FIRE Announces Winners of 2012 Essay Contest
January 31, 2013
by Jaclyn Hall
Today, FIRE is pleased to announce the winners of our 2012 Essay Contest:
Mark Gimelstein, a senior at Great Neck South High School in Great Neck, New York, won first prize for his essay, "The Audacity of Independent Thought." He will receive a $10,000 college scholarship. His winning entry is included below.
Nora Faris, a junior at Concordia High School in Concordia, Missouri, took second place with her essay, "What Can I Say?: Free Speech on College Campuses" and will receive a $5,000 college scholarship.
The three third-place winners who will each receive $1,000 college scholarships are:
- Alexandra Crum of Chisholm, Minnesota
- Hannah Dent of Denver, North Carolina
- Asheshananda Rambachan of Apple Valley, Minnesota
The winners of our $500 college scholarship drawing are:
- Clayton Hammonds, Jr. of Covington, Georgia
- Minhi Kang of New Berlin, Wisconsin
- Hannah Rasmussen of St. Peter, Minnesota
- Brian Shouse of Fulton, Maryland
In his winning essay, Mark argues that "students must persevere to ensure that the freedom of speech is protected." FIRE's essay contest engages high school students in this effort as part of our "Know Before You Go" initiative, alerting them to the threat of censorship before they get to campus. This year, more high school students than ever before—almost 3,200—submitted essays explaining why they believe free speech is important in higher education. At a time when far too many students have "unlearned liberty," their enthusiasm is a hopeful sign for the future of free expression on campus.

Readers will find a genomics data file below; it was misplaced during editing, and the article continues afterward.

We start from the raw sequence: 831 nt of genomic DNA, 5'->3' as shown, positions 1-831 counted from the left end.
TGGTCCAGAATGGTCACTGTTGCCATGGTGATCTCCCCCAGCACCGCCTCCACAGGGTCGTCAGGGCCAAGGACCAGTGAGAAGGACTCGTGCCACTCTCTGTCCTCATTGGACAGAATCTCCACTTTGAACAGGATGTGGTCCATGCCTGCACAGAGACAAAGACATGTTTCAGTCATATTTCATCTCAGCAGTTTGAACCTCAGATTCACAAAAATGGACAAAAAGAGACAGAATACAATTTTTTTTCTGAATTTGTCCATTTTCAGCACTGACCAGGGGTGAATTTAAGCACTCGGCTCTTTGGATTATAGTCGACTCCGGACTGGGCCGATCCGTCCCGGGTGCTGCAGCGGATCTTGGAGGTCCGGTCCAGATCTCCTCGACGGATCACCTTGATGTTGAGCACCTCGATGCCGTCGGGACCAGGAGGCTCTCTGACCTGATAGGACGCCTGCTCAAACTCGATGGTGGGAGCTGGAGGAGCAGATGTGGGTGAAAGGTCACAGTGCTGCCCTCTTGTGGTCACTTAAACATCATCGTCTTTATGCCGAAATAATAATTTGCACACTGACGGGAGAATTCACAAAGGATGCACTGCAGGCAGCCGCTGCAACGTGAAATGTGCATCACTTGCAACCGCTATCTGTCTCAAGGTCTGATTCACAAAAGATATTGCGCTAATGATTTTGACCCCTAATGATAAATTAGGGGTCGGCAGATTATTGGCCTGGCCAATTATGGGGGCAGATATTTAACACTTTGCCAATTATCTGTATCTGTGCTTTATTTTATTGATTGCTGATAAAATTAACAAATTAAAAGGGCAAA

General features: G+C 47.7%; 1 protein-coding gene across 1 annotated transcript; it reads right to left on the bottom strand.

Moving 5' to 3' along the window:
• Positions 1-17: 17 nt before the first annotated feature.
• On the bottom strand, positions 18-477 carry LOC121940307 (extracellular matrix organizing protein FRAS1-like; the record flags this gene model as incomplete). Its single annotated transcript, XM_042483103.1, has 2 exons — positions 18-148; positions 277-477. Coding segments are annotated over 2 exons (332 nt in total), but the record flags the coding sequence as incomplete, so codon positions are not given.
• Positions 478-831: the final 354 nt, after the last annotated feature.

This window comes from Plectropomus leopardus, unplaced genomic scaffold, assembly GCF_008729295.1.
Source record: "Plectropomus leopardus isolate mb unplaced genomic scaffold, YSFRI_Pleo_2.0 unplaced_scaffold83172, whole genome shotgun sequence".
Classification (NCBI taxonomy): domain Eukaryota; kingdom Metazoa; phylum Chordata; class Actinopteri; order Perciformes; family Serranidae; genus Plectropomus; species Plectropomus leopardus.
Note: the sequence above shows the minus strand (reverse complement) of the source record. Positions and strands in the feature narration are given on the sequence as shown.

FIRE would like to thank all of the participants in this year's essay contest and wish a hearty congratulations to Mark, Nora, Alexandra, Hannah D., Asheshananda, Clayton, Minhi, Hannah R., and Brian! FIRE would also like to thank the Sandra and Lawrence Post Family Foundation for its generosity in making the 2012 essay contest possible. To read all of the winning essays, visit our contest page.
"The Audacity of Independent Thought"
Before my parents left the Soviet Union in the 1980s, they lived under an oppressive regime where the concept of free speech did not exist. Anyone perceived to be critical of the government was threatened, imprisoned in the gulags, or even detained in psychiatric wards where mental and physical torture occurred. While most people had no idea that a better life was possible outside of the Soviet Union, my parents knew better, and they decided to move to the United States where they knew their basic rights and liberties would be constitutionally guaranteed. Because of what my parents went through, I've always been aware of how important and precious the right to free speech is and how easily it can be taken away. As someone who is never afraid to express his views at school, even though they often differ from those of my classmates, I look forward to college because of all of the opportunities it offers to become even more politically informed and engaged. However, our country's colleges and universities—despite being elite institutions of learning in the freest nation in the world—instead often choose to indoctrinate students, silence independent thought, and enforce political correctness upon the student body. It is clear that these policies contradict the very mission of higher education, whose advancement is inextricably linked to the exercise of free speech.